• Forensic examiners need to document injury pattern with consideration of injury prevalence, frequency, location, and type. When appropriate strategies to quantify injury severity are developed, injury severity also needs to be reported.
  • Use of direct visualization only for the forensic examination does not provide adequate strategies to detect all injury; staining and colposcopy are indicated at this time.


  • if females with dark skin have fewer injuries detected than those with light skin, they are at a disadvantage in the criminal justice system. Health disparities need to be remedied through research.
  • The role of injury pattern and prosecution/conviction rates needs to be more completely elucidated so that law enforcement officials and health care providers provide the best evidence possible for prosecution.


  • Advances are needed to improve the measurement strategies for injury prevalence, frequency, location, and type; advances are needed to develop a measurement strategy for genital injury severity.
  • Large-scale trials are needed to determine the role of skin color in genital injury detection.


Teixeira (1981)First investigation of genital injury outcomes in adult women with the use of the colposcopic technique
Slaughter, Brown, Crowley, & Peck (1997)Classic work that compared genital injury in the consensual and nonconsensual population and used the tears, ecchymoses, abrasions, redness and swelling (TEARS) classification
McGregor, Du Mont, & Myhr (2002)Found that severe injury was the only variable associated with conviction in criminal justice proceedings
Sommers et al. (2006)Introduced the possibility of inherent health disparities in the forensic examination may exist because of differences in skin color
Summary of Critical Findings


  • Incidence of genital injury after rape and sexual assault in recent series ranges from approximately 50% to 90%.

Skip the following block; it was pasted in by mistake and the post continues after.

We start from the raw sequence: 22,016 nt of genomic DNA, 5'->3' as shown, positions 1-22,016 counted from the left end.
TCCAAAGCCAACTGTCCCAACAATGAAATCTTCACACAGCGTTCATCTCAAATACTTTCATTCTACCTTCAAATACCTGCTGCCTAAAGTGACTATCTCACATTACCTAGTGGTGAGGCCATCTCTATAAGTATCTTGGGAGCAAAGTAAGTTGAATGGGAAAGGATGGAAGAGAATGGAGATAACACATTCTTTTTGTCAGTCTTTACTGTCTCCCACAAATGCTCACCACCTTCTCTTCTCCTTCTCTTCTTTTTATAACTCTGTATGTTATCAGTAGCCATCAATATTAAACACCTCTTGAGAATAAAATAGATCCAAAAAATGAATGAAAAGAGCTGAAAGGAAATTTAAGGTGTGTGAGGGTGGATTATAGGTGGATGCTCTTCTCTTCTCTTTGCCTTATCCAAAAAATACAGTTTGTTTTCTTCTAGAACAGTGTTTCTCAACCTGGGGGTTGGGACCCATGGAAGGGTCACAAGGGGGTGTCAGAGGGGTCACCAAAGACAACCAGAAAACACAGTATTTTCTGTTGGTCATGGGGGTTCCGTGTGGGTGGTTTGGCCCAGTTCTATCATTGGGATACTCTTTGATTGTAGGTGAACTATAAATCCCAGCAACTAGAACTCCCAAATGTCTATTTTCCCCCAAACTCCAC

• Considering the current technology available for the examination, forensic protocols should include visual inspection, staining, and colposcopy with digital image capture.
  • Posterior fourchette is the most common location for genital injury following sexual assault.
  • Severity of genital and nongenital injury is associated with filing of charges and conviction.
  • A widely-accepted definition of injury pattern that guides the forensic examination would improve consistency in research and practice. The definition of genital injury pattern is a model that includes genital injury prevalence, frequency, location, severity, and type.



Marilyn (Lynn) Sawyer Sommers is the Lillian S. Brunner Professor of Nursing at the School of Nursing, University of Pennsylvania. She received a bachelors of science in nursing from the University of Pennsylvania, a masters of arts in nursing education from New York University, and a PhD in nursing science from The Ohio State University. She has been involved in research in the area of injury and violence for more than 15 years. She has also been active in research developing and testing interventions to reduce violence against women. She has published her research findings and synthesis of research in prestigious journals such as the Journal of Trauma; Nursing Research; Alcoholism: Clinical and Experimental Research; Trauma, Violence, & Abuse; and the American Journal of Critical Care.


  • Anderson S, McClain N, Riviello RJ. Genital findings of women after consensual and nonconsensual intercourse. Journal of Forensic Nursing. 2006;2(2):59–65. [PubMed]
  • Biggs M, Stermac LE, Divinsky M. Genital injuries following sexual assault of women with and without prior sexual intercourse experience. Canadian Medical Association Journal. 1998;159(1):33–37. [PMC free article] [PubMed]
  • Bowyer L, Dalton ME. Female victims of rape and their genital injuries. British Journal of Obstetrics and Gynaecology. 1997;104:617–620. [PubMed]
  • Cartwright PS. Reported sexual assault in Nashville-Davidson County, Tennessee, 1980 to 1982. American Journal of Obstetrics and Gynecology. 1986;154(5):1064–1068. [PubMed]